I have been thinking about this a lot and even though the money series was great a lot of us out there do not know what to do in an economic downturn it would be great if you would get someone to speak about surviving it, what we should expect, how we should invest, and how our companies and businesses can survive. That to me would be the best arming information Pasi. But thank you for what you have already talked about here, but am telling you this doom and gloom all over the media is just depressing

  2. Good to have you back safe and sound.
    I feel you on the economic crisis.My prayer is that God
    will raise some Obama’s in our country who will stand in the gap to do the right thing to save this nation.
    Still waiting to hear the story..Did you really meet with Obama?

  3. Welcome back Pastor M!

    Church just aint the same without you 😉

    I hear you on the economic crisis. Was it so bad that you could only access the net after your return?

    Seriously, I am glad that we are under God’s economy and that will never have a crisis. But with the challenges, we have an excellent opportunity to really test if we trust Him enough by giving even when it does not “make sense”.

  4. karibu pasi

    i so hear you on the financial crisis.being an optimist, the only positive thought i can think of is creativity usually increases during recession.

    from my little after campus experience, am noticing the DAYS i have cash am fairly easy.just thinking of what exotic food to eat, what to buy , where to travel, who to take out….

    however the WEEKS(you get the drill) i don’t have money i tend to think more of how innovative i can be to get cash.

    i especially liked your getting rich slowly sermon.can’t wait to see how life will be 25years from today when I’ll be 50.

    the PS gave a speech last week on Friday to residents of Runda about the global financial crisis and Kenya’s (government) response.i’ll drop a copy to your office.

  5. Welcome back pastor! Funny funny funny….”killing a hangover with another drink”. Love the analogy, never quite thought of it that way.

    On a serious note though, this is my very limited understanding of the American economy: Borrow now, pay later. So in essence, no need for self control or even moderation. The economy is kept going by people who get cars on loan for $20k, and by the time they have paid it halfway down 5 years later, it’s time for an upgrade. So trade the car in and get another one for 25k and start over. I read some stats a couple of years ago that by the time a college student completes undergrad at an average age of 22-24 years, they owe $10k on average, in unsecured debt i.e. credit cards. Not to mention student loans or car loans. People buy most things on a card including clothes, shoes, groceries and the constant eating out…just swipe and wait for the bill at month end, and only pay the minimum due.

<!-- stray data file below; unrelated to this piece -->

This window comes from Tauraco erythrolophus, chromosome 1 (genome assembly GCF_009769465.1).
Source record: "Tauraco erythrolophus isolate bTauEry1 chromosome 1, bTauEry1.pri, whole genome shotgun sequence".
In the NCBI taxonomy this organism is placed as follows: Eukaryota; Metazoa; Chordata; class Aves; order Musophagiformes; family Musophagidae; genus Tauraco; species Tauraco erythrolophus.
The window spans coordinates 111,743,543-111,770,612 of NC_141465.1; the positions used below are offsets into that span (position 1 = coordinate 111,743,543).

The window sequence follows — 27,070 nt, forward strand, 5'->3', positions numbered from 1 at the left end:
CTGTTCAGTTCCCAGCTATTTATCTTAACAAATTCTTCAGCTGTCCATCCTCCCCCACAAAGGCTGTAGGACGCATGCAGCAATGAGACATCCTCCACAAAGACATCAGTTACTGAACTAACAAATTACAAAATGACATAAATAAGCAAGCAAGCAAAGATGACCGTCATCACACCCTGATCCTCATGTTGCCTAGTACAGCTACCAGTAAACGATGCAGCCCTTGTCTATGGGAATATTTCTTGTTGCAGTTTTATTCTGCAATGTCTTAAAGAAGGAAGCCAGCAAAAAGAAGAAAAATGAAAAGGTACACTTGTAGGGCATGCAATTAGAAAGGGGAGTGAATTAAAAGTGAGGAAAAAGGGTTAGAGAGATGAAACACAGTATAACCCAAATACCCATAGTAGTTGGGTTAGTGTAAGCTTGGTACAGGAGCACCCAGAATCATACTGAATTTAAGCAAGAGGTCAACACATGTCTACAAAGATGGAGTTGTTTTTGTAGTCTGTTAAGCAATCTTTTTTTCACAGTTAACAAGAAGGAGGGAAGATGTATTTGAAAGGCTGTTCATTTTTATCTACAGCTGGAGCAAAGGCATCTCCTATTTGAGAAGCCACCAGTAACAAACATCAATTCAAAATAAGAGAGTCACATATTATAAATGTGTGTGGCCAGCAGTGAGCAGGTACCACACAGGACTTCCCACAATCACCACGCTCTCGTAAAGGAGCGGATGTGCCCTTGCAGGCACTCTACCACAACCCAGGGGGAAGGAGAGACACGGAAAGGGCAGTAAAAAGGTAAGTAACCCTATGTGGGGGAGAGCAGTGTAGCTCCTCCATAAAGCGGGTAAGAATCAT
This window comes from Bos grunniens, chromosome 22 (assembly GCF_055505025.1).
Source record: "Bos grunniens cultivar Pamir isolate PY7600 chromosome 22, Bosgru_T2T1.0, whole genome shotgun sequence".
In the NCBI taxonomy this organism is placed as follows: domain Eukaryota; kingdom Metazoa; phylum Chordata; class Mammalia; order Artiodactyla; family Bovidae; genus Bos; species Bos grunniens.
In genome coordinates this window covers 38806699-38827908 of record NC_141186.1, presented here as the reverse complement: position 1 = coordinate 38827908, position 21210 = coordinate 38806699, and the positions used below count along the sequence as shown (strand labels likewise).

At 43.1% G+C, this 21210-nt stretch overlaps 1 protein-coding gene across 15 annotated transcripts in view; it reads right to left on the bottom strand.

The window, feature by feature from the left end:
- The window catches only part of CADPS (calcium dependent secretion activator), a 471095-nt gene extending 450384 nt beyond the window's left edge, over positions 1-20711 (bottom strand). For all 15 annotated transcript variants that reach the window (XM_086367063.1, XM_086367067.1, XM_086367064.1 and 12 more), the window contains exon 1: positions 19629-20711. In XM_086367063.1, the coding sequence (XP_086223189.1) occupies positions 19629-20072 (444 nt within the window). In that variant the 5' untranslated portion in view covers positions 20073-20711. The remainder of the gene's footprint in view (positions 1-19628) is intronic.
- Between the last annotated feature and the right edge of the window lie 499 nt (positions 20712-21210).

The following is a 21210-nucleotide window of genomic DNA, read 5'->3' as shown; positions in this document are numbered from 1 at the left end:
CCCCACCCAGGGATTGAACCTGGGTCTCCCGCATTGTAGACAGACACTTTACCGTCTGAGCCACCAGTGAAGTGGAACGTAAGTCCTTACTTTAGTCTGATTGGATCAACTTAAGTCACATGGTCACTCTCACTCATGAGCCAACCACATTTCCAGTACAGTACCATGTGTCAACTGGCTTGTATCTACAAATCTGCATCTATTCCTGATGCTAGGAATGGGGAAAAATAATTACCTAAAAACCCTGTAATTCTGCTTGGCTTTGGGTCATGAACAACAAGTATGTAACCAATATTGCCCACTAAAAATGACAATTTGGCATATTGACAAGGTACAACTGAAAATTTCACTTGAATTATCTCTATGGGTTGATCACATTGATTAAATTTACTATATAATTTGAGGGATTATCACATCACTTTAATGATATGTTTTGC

I came home end of 2008 after a decade+ and although I was thrilled at the developments in Kenya, I’m a bit concerned with how we are now also adopting the “credit” culture. Visa cards, car loans. Seriously, growing up in Kenya, folks paid for everything in CASH. Infact, even checks were few and far between, mainly for business deals. The main credit was with the mama mboga for the days mum was running late from work and we had to cook!

    As a foreignor, one of the first pieces of mail I got when I studied there was an offer for a credit card. I mean, as soon as you have an address, they start hunting you down, junk mail, everyday with very attractive deals..”no payment for 6 months, 0% interest until 2010.” For those who don’t know better, it’s an easy way to get spending money before you ‘sort yourself out’ but what they don’t tell you is by the time you do sort yourself out…they own you! I would hate to be paying for a dress now that doesn’t even fit me anymore!

    Finally, I learnt a concept referred to as “Paying Yourself First”. Basically, put a percentage of your income every month(after your tithes and taxes), into an account, be it savings,etc, that you don’t have frequent access to. Let it sit there and forget about it and 1,2,3, years later, you’ll be surprised. I would highly recommend the book by David Back, “The Automatic Millionaire”.

    See y’all at church tomorrow.

  6. Correction: The author’s name is David Bach. Also remember per Prov 22:7, the borrower is termed as slave to the lender. Borrow, but wisely if you must, and be sure to pay back so you don’t have anyone constantly hanging a debt over your head.

  7. The Lord is my Sheperd, I will be fine. Quite prophetic! We are living in some tough times, and so that message 1st service this year was quite telling. We need it to sink deep in our spirits….

    I am doing Mizizi now, and there’s a whole weeks topic, i think chapter 8 on Money. It was a good follow up from the October series, and I thoroughly enjoyed the morning devotion (reminders).